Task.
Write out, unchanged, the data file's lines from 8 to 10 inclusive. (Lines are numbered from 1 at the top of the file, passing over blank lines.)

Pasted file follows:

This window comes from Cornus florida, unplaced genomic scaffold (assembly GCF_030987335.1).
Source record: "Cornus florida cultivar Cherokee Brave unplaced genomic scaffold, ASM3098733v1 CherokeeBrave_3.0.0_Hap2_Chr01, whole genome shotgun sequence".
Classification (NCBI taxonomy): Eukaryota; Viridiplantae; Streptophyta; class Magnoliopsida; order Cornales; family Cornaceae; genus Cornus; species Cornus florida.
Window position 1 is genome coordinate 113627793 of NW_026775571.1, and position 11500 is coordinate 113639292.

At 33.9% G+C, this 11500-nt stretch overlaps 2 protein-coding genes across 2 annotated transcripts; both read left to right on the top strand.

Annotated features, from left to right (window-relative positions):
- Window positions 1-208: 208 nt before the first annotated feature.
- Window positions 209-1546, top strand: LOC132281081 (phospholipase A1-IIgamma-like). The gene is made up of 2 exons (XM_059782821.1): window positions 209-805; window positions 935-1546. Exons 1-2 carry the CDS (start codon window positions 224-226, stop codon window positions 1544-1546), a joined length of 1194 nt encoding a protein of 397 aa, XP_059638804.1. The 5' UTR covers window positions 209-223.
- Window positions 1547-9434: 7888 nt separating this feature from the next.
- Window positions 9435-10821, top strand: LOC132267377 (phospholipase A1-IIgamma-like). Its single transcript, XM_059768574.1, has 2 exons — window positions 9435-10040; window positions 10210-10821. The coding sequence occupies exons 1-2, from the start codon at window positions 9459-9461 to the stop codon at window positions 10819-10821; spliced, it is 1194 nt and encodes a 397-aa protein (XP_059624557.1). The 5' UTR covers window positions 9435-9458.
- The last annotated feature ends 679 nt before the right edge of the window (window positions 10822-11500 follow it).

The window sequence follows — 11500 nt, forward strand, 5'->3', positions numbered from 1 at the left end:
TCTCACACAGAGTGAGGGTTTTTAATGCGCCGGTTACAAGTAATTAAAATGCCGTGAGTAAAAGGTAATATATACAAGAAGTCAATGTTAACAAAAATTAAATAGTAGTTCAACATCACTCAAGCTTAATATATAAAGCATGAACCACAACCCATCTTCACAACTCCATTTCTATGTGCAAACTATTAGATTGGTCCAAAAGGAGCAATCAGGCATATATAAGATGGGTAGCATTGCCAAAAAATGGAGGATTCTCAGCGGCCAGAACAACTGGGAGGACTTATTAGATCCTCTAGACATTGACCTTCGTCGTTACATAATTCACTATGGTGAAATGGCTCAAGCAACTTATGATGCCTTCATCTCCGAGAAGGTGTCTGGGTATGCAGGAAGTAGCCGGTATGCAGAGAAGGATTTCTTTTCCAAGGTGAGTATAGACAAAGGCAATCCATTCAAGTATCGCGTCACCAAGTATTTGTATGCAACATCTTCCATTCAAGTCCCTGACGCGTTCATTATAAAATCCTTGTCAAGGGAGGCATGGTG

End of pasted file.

- Window positions 209-1546, top strand: LOC132281081 (phospholipase A1-IIgamma-like). The gene is made up of 2 exons (XM_059782821.1): window positions 209-805; window positions 935-1546. Exons 1-2 carry the CDS (start codon window positions 224-226, stop codon window positions 1544-1546), a joined length of 1194 nt encoding a protein of 397 aa, XP_059638804.1. The 5' UTR covers window positions 209-223.
- Window positions 1547-9434: 7888 nt separating this feature from the next.
- Window positions 9435-10821, top strand: LOC132267377 (phospholipase A1-IIgamma-like). Its single transcript, XM_059768574.1, has 2 exons — window positions 9435-10040; window positions 10210-10821. The coding sequence occupies exons 1-2, from the start codon at window positions 9459-9461 to the stop codon at window positions 10819-10821; spliced, it is 1194 nt and encodes a 397-aa protein (XP_059624557.1). The 5' UTR covers window positions 9435-9458.